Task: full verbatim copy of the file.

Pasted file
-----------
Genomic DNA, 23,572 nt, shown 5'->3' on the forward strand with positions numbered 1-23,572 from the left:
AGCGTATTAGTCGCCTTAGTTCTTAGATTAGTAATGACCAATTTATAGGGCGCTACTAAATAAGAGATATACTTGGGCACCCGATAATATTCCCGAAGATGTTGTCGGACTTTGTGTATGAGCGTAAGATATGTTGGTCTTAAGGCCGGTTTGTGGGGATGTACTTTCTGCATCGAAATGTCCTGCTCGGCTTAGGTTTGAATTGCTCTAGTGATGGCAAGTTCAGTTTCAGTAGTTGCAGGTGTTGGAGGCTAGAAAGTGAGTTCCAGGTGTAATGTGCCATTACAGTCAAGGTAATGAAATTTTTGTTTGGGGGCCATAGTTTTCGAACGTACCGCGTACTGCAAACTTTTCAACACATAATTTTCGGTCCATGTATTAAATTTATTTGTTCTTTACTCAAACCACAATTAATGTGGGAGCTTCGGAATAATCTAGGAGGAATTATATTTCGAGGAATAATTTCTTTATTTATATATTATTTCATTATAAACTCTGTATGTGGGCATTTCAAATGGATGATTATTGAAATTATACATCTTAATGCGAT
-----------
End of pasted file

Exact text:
Genomic DNA, 23,572 nt, shown 5'->3' on the forward strand with positions numbered 1-23,572 from the left:
AGCGTATTAGTCGCCTTAGTTCTTAGATTAGTAATGACCAATTTATAGGGCGCTACTAAATAAGAGATATACTTGGGCACCCGATAATATTCCCGAAGATGTTGTCGGACTTTGTGTATGAGCGTAAGATATGTTGGTCTTAAGGCCGGTTTGTGGGGATGTACTTTCTGCATCGAAATGTCCTGCTCGGCTTAGGTTTGAATTGCTCTAGTGATGGCAAGTTCAGTTTCAGTAGTTGCAGGTGTTGGAGGCTAGAAAGTGAGTTCCAGGTGTAATGTGCCATTACAGTCAAGGTAATGAAATTTTTGTTTGGGGGCCATAGTTTTCGAACGTACCGCGTACTGCAAACTTTTCAACACATAATTTTCGGTCCATGTATTAAATTTATTTGTTCTTTACTCAAACCACAATTAATGTGGGAGCTTCGGAATAATCTAGGAGGAATTATATTTCGAGGAATAATTTCTTTATTTATATATTATTTCATTATAAACTCTGTATGTGGGCATTTCAAATGGATGATTATTGAAATTATACATCTTAATGCGAT